In order to address this problem, a single poly EEPROM was developed as shown in FIG. 4. This prior art EEPROM includes a first PMOS involving a p+ drain 400 and a p+ source 402 in a first n-well 404 with a floating poly gate 406 formed above a channel 408 between the drain 400 and source 402. The EEPROM further includes a second PMOS comprising a p+ drain 410 and a p+ source 412 in a second n-well 414, with a floating poly 416 formed over a channel region 418 between the drain 410 and p+ source 412. By including a second capacitor as defined by the second poly 416, spaced from the channel region 418 by an oxide layer 420, the cell of FIG. 4 provides for a control gate that allows the storage capacitor (as defined by the poly 406 spaced from the channel 408 by an oxide layer) to be electrically erased. It will however be appreciated that this structure has the drawback that it requires two PMOS devices. It therefore requires a considerable amount of space as defined by the well spacing between the two PMOS devices.

Thus it will be appreciated that each of the prior art devices suffers from certain disadvantages. In the EPROM cell of FIG. 3 the capacitor is defined by a floating gate separated from a well by a gate oxide, however since there is no control gate, the erasing process requires UV radiation. In contrast, all of the electrically erasable memory cells involve a control transistor and a capacitor for charge storage. For instance, in the EEPROM of FIG. 1 and EEPROM of FIG. 2 the capacitor is formed by the floating gate separated by the gate oxide from the well, and a control gate is used to control the floating gate voltage. These EEPROM devices however also suffer from disadvantages, in that the floating gate and control gate are formed from two separate poly layers. In the case of the EEPROM of FIG. 4 the above problem is addressed in that it makes use of only a single poly. However, it requires two n-wells and therefore uses up a lot of space as determined by the well-to-well spacing.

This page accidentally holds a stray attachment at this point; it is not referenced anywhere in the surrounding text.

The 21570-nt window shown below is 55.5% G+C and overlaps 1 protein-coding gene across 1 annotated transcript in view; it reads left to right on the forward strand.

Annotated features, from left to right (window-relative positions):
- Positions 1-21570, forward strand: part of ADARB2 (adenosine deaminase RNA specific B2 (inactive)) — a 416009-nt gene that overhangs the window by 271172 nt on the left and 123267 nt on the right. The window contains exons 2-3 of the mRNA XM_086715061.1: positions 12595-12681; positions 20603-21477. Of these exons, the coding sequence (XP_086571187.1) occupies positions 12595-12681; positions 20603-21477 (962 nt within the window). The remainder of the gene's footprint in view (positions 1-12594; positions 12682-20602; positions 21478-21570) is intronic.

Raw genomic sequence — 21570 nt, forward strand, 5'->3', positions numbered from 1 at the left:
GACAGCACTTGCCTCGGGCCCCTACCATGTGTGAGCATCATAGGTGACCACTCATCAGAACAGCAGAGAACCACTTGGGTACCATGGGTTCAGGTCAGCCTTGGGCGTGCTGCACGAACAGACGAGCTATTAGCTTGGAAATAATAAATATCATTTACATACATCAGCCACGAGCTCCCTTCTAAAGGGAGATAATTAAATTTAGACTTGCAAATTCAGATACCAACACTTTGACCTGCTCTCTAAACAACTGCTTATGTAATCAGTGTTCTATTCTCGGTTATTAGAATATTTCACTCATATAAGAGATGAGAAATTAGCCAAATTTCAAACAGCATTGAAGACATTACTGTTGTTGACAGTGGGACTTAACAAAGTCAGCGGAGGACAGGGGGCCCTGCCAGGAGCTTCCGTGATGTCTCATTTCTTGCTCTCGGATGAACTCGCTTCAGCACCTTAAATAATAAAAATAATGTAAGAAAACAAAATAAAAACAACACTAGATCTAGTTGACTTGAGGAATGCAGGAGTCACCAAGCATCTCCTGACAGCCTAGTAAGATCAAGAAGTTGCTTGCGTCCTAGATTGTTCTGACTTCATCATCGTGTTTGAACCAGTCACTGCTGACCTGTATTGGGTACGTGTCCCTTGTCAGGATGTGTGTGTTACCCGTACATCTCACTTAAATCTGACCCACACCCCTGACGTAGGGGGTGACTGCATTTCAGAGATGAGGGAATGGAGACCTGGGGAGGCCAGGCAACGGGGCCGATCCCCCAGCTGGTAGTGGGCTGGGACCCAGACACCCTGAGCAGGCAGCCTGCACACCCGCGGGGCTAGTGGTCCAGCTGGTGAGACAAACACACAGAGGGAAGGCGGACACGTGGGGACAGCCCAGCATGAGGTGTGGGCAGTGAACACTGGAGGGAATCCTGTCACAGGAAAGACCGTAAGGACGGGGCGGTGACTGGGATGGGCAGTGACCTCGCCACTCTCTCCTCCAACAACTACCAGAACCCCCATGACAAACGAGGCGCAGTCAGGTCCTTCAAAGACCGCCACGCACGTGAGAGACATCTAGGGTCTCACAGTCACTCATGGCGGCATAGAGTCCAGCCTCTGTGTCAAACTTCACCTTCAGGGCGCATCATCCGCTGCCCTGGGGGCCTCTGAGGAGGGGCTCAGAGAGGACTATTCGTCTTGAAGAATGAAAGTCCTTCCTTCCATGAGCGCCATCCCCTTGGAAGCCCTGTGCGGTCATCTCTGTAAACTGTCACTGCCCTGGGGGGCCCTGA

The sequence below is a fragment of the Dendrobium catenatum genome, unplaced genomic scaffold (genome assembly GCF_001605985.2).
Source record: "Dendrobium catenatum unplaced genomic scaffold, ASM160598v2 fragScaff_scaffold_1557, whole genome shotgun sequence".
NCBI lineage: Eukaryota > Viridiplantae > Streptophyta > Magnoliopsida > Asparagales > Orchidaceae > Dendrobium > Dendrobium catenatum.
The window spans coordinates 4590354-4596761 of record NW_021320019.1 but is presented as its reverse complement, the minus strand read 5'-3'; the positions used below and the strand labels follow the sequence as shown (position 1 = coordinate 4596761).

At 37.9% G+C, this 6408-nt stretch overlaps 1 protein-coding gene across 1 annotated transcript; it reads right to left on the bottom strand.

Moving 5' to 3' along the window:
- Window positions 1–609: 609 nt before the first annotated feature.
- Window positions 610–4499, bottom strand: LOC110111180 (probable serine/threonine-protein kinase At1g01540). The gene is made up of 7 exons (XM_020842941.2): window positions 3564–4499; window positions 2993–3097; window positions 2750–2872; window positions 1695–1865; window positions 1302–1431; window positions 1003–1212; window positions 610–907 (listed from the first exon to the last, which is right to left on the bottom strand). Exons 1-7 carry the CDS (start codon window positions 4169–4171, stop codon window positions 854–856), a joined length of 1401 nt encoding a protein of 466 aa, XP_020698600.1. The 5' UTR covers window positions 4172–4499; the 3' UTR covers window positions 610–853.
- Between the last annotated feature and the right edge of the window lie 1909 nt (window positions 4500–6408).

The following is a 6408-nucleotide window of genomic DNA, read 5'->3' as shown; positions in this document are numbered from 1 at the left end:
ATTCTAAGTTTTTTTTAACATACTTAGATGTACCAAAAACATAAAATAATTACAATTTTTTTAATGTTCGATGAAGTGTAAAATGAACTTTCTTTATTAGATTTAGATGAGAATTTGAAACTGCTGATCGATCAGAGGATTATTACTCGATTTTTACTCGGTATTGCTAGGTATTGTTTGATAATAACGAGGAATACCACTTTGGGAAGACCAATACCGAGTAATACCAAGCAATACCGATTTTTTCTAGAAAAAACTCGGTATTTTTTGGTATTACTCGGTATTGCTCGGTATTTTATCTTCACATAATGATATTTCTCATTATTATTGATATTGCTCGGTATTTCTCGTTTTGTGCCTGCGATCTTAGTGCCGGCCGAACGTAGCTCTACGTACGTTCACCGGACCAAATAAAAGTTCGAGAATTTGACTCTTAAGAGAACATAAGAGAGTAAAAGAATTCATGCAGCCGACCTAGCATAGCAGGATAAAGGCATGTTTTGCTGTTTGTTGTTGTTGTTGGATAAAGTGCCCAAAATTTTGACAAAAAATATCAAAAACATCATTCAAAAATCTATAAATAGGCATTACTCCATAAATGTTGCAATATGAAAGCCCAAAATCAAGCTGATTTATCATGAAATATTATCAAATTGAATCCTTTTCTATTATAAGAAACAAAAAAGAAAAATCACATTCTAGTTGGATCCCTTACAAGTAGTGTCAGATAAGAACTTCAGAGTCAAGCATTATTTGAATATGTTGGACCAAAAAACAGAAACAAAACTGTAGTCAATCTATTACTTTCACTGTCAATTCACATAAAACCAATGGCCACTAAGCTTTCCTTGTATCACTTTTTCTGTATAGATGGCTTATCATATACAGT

The present invention seeks to improve the memory cell density of the prior art while maintaining the advantage of a single poly structure.

SUMMARY OF THE INVENTION

According to the invention, there is provided an NVM cell comprising a fully isolated substrate, a large poly strip defining a control gate formed on top of the fully isolated substrate and spaced from the fully isolated substrate by a gate oxide, an intermediate-sized poly strip defining a read gate formed on top of the fully isolated substrate and spaced from the fully isolated substrate by a gate oxide, and a small poly strip defining an erase/program gate formed on top of the fully isolated substrate and spaced from the fully isolated substrate by a gate oxide. The read gate may extend over a channel region between two n+ or two p+ regions defining a sense transistor, the two n+ or two p+ regions being formed in a substrate outside the fully isolated substrate. The read gate over the channel region of the transistor may comprise a small poly strip. The two n+ or two p+ regions may define a source region and a drain region of the sense transistor and the substrate in which they are formed may be isolated from the fully isolated substrate. The fully isolated substrate may comprise a substrate region that is isolated along its sides by trench oxide, over its top by a gate oxide, and along its bottom by a buried oxide.

Further according to the invention, there is provided an NVM cell, comprising a floating bulk (FB), a substrate that is isolated from the FB, a drain region and a source region formed in a second substrate, the drain and source regions being separated from each other by a channel over which a first poly strip is formed to define a transistor, a second poly strip formed over the FB defining an erase/programming (E/P) gate, and a third poly strip formed over the FB defining a control gate, wherein a portion of the first poly strip extends over the FB to define a read (R) gate. The control gate is typically larger than the E/P gate and the R gate. The R gate is typically larger than the E/P gate.

The portion of the first poly strip defining the transistor may be smaller than the portion extending over the FB.